The 7th Sea Explorer's Society Roundup

Welcome to the 7th Sea Explorer’s Society Roundup! Created from the final stretch goal of John Wick Presents 7th Sea 2e Kickstarter campaign, the Explorer’s Society is an option to distribute and/or sell official 7th Sea crowd-sourced content. Setup within DriveThruRPG and RPGNow, the model is similar to the DMsGuild (Dungeons & Dragons) or the Storyteller’s Vault (World of Darkness) in that individual creators can share their 7th Sea 2E content as long as it conforms to the content guidelines for the Explorer’s Society, which can be found here.

To kick this column off, let’s explore Janek Sielicki’s The Sarmatian Bestiary, a 56-page bestiary of monsters curated from Polish folklore interpreted for the 7th Sea 2e ruleset. Along with the supernatural and mundane creatures in this product, there are a few new game mechanics, an art gallery, and other extras.

As an Explorer’s Society product, is it a good fit for 7th Sea? Fantasy RPGs tend to focus on a pseudo-England/France and leave large swaths of other real world inspiration unexplored. This Explorer’s Society product lives up to the line’s name by examining the wider world. This book touches on the 7th Sea analogues for the Commonwealth of Poland and Lithuania, Rzplita and Curonia. Their folklore includes these mythological Polish creatures, which gives this product a range from practical encounter fodder such as Will-O’-Wisp (Bwedny ogneek) and Smok the dragon to niche setups like Divoshona, a creature that only attacks women who just gave birth and only attacks them outside of their home. If you ponder some of the creatures, it could offer insights into that region’s local belief system. The highly specific nature of some of these creatures is not off-putting, instead these flavorful offerings build the 7th Sea nations of Rzplita and Curonia and help to establish their character as something other than Western European.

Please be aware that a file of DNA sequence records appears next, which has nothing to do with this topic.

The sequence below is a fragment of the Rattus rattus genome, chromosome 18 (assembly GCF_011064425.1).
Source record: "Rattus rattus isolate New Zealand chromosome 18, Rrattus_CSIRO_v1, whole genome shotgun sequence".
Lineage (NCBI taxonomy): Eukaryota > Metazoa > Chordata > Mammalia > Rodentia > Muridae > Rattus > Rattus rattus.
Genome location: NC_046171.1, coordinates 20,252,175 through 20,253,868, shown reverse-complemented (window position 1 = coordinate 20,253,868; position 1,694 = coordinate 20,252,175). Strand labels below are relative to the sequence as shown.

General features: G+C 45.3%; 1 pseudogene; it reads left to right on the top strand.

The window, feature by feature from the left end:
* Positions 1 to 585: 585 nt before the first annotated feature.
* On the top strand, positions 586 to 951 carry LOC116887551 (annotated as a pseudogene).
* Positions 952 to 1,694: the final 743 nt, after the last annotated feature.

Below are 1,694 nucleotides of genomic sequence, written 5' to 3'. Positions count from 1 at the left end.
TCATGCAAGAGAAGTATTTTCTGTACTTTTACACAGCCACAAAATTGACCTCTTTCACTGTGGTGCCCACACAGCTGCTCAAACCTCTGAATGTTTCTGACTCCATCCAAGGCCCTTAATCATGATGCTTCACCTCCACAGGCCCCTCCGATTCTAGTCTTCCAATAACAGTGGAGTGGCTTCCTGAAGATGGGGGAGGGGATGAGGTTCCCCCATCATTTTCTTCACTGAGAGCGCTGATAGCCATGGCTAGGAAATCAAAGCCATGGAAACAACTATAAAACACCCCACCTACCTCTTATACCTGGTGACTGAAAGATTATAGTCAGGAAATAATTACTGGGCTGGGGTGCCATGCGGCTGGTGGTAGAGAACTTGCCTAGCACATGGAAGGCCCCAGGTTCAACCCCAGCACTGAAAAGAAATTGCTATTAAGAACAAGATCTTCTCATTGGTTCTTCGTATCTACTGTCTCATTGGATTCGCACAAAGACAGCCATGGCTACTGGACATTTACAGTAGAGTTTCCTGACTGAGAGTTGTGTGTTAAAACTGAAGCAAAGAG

For the product’s artwork, the cover is a public domain piece by Polish artist, Jacek Malczewski. His dynamic cover art, along with his origins, cement the feel of this product. That said, the largest challenge the book has is the interior artwork. Filip Gutowski’s sketchy pencil work uses loose cartoon forms and imprecise anatomy to create children’s art for what should be the exploration of horrors. Filip’s art is not bad, just not right for this book. Both artist’s work is included in an art gallery at the end of the book.

How does the production compare with an official John Wick Presents 7th Sea product? The writing is strong and evocative of the differences in the mythology between these Polish offerings as opposed to the more common Western European monsters that are the villains of so many fantasies. The art could use more attention but the strength of the writing and creativity make this a winner.

Speaking of monsters, there is another Explorer’s Society product that’s worth discussing in this article, Alessandro Monteverde’s Monster Sheet for 7th Sea.

If you’re going to run monsters from 7th Sea or The Sarmatian Bestiary, this sheet provides a quick reference to the GM. It’s a simple PWYW product that streamlines bookkeeping and is, more or less, completely revealed by the cover image so you know if this is the one for your table or not. Taken together, The Sarmatian Bestiary and Monster Sheet, prepare your table for a good night of Eastern European supernatural encounters.
Egg Embry


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